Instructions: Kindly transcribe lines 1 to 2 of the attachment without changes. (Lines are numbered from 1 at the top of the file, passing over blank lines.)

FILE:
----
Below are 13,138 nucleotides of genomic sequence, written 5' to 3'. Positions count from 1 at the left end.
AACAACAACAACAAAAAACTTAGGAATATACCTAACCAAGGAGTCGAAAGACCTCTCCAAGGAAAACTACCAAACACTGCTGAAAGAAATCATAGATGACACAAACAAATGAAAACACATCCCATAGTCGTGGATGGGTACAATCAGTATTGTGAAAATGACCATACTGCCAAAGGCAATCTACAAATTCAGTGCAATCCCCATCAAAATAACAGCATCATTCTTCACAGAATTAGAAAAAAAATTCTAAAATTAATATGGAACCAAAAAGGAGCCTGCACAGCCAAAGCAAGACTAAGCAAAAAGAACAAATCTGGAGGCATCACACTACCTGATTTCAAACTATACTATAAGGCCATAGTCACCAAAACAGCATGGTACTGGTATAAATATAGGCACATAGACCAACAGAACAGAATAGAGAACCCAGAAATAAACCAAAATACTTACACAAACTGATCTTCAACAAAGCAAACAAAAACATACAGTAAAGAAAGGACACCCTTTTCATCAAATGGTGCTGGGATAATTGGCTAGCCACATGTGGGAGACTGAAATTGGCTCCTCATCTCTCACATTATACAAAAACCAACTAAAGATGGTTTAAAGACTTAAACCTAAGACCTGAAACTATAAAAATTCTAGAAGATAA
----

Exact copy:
Below are 13,138 nucleotides of genomic sequence, written 5' to 3'. Positions count from 1 at the left end.
AACAACAACAACAAAAAACTTAGGAATATACCTAACCAAGGAGTCGAAAGACCTCTCCAAGGAAAACTACCAAACACTGCTGAAAGAAATCATAGATGACACAAACAAATGAAAACACATCCCATAGTCGTGGATGGGTACAATCAGTATTGTGAAAATGACCATACTGCCAAAGGCAATCTACAAATTCAGTGCAATCCCCATCAAAATAACAGCATCATTCTTCACAGAATTAGAAAAAAAATTCTAAAATTAATATGGAACCAAAAAGGAGCCTGCACAGCCAAAGCAAGACTAAGCAAAAAGAACAAATCTGGAGGCATCACACTACCTGATTTCAAACTATACTATAAGGCCATAGTCACCAAAACAGCATGGTACTGGTATAAATATAGGCACATAGACCAACAGAACAGAATAGAGAACCCAGAAATAAACCAAAATACTTACACAAACTGATCTTCAACAAAGCAAACAAAAACATACAGTAAAGAAAGGACACCCTTTTCATCAAATGGTGCTGGGATAATTGGCTAGCCACATGTGGGAGACTGAAATTGGCTCCTCATCTCTCACATTATACAAAAACCAACTAAAGATGGTTTAAAGACTTAAACCTAAGACCTGAAACTATAAAAATTCTAGAAGATAA